Bennett Place and Why You Don’t Know It

I’ve lived in North Carolina for over 18 years, I am the daughter of a Civil War buff and my daughter lived in Durham for 7 years, but I never set foot at Bennett Place until the weekend before Christmas of 2019. So what? Bennett Place is the actual spot where the Civil War ended. Not Gettysburg, Appomattox, Petersburg or Spotsylvania. Bennett Place right outside Durham, North Carolina.

Bennett Place in Durham, NC

I must admit that I became interested in Bennett Place because it is my boyfriend Roy’s last name. I thought maybe there was some distant family tie or perhaps there was a confederate General Bennett that lent his name to the historic marker. I was incorrect. Bennett Place was the family farm and home of James and Nancy Bennett and was the site of the last surrender of a major Confederate army in the American Civil War, when Joseph E. Johnston surrendered to William T. Sherman on April 26th. It was also the largest surrender of the Civil War. This surrender agreement ended the war for the 89,270 soldiers in North Carolina, South Carolina, Georgia and Florida.

Here is why you’ve never heard of Bennett Place:

Appomattox Court House

Appomattox Court House is where the beginning of the end of the war started. General Robert E. Lee commanded the Army of Northern Virginia, while Major General John Brown Gordon commanded its Second Corps. Early in the morning of April 9, Gordon attacked, aiming to break through Federal lines at the Battle of Appomattox Court House, but failed, and the Confederate Army was then surrounded. At 8:30 A.M. that morning, Lee requested a meeting with Lieutenant General Ulysses S. Grant to discuss surrendering the Army of Northern Virginia. Shortly after twelve o’clock, Grant’s reply reached Lee, and in it, Grant said he would accept the surrender of the Confederate Army under certain conditions. Lee then rode into the little hamlet of Appomattox to the Court House and waited for Grant’s arrival to surrender his army. About 28,000 confederate troops were surrendered, but Lee and Grant were the main leaders, so Appomattox is credited with being the end of the war.

Lincoln’s Assassination

John Wilkes Booth shot Abraham Lincoln on April 14th and Lincoln died on April 15th at Petersen House in Washington, D.C. The news of the assassination overshadowed any war news since Lee and Grant had already signed what is referred to as “The Gentleman’s Agreement” just five days earlier. The nation was grieving the first presidential assassination and he was lying in state for three days in Washington D.C. This was followed by a two-week funeral train ride home to Illinois which commenced on April 21st. It traveled through Baltimore, Philadelphia, Harrisburg, New York, Albany, Buffalo, Cleveland, Columbus, Indianapolis, Chicago and finally arrived in Springfield on May 3rd. The assassination held the nation’s attention.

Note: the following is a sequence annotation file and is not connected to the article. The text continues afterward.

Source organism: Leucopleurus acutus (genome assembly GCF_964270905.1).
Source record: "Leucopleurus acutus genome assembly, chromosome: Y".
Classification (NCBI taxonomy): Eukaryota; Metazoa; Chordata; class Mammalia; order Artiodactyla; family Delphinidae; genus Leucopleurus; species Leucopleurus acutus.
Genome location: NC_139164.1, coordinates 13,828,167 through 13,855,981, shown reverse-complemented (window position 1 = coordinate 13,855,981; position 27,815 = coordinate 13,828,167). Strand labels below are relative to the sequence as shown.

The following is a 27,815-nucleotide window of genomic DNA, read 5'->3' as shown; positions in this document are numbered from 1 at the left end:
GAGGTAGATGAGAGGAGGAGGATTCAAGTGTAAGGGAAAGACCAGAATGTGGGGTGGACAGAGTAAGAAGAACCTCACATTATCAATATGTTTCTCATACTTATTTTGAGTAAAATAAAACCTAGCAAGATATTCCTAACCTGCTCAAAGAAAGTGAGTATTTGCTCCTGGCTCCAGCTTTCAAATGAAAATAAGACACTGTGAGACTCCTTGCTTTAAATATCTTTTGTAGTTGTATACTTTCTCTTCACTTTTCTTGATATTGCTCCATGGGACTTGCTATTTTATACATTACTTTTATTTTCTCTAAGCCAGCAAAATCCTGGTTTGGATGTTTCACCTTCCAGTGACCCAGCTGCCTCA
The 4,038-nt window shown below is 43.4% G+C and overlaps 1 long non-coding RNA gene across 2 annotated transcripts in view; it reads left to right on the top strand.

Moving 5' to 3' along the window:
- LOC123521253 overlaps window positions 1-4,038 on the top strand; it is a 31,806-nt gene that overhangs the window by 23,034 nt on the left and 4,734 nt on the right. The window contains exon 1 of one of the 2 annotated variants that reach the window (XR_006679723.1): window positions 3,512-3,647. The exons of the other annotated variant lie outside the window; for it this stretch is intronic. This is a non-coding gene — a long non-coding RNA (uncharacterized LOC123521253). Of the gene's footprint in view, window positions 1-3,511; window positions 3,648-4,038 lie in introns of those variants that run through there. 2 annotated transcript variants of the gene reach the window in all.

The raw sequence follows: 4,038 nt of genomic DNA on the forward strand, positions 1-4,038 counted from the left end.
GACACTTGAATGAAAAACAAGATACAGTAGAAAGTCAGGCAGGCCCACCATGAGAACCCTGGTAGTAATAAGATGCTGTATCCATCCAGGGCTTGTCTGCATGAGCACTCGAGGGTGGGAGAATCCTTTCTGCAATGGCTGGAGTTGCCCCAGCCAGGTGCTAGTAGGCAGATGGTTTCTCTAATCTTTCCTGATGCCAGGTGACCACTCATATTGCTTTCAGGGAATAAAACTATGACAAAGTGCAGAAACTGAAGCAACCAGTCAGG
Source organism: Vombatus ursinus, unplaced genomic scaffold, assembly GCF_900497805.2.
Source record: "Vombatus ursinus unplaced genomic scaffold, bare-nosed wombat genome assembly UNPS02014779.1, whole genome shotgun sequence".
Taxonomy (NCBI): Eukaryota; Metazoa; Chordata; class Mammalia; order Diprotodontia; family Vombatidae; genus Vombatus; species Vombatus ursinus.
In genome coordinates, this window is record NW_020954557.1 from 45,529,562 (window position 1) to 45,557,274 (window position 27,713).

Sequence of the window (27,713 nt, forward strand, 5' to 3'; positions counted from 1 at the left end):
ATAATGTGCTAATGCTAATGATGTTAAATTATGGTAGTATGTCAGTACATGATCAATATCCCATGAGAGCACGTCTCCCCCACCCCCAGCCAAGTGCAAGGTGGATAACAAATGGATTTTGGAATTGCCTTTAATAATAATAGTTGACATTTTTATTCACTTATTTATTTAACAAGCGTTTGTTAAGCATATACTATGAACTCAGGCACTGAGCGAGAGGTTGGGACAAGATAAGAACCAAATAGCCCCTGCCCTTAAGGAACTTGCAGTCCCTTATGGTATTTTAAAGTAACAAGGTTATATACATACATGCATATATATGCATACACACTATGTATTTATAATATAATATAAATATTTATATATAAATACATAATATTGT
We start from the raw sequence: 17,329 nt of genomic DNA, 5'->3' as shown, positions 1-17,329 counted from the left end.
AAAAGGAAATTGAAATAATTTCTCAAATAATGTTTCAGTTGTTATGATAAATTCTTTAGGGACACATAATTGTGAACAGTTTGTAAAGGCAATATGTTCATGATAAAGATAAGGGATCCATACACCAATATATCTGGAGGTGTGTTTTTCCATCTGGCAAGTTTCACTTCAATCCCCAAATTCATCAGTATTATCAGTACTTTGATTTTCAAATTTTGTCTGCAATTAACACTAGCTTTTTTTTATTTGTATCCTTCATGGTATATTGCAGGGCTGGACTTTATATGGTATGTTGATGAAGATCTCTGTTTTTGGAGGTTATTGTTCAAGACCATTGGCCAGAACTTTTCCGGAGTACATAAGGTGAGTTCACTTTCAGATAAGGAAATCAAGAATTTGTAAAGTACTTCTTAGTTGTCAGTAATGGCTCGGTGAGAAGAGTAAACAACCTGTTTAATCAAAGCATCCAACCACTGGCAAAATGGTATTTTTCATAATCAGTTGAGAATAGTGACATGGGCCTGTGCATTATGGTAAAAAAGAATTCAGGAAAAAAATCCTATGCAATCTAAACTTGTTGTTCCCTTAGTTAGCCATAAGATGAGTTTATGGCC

John Wilkes Booth

Once Lincoln was shot at Ford’s theater, it was pandemonium in Washington. Booth and his accomplice, David Herold, fled to southern Maryland. Booth had broken his leg after he leapt from the balcony after shooting Lincoln. He found a Doctor Samuel Mudd in St. Catherine, Maryland who reset his leg after Booth told him he was injured by a fall off a horse. Federal troops pursued Booth and Harold to Bowling Green, Virginia. Booth and Herold were apprehended in a tobacco barn by a cavalry detachment under the command of Lieutenant Edward Doherty. After Herold gave himself up, Booth was shot and killed by Corporal Boston Corbett on April 26th. April 26th is the same day that Johnston and Sherman had come to terms on the surrender at Bennett Place. The news of the president’s assassin’s death was a much more newsworthy event.

Timing is everything. Appomattox will always be revered as the end of the war. It is a National Historic site. But for the horrific murder of one of our greatest presidents and the pursuit of his killer, maybe Bennett Place would be more than just a lost footnote in the saga of the bloodiest war on American soil with over 620,000 lives lost. Just to set the record straight, there were several more much smaller surrenders throughout the south with the final declaration of the end of the war by President Johnson on August 20th, 1866. But for the surrender at Bennett Place, there could have been guerrilla warfare for countless years. I am grateful that James and Nancy Bennett lent their home to bring a bloody chapter in American history to an end.

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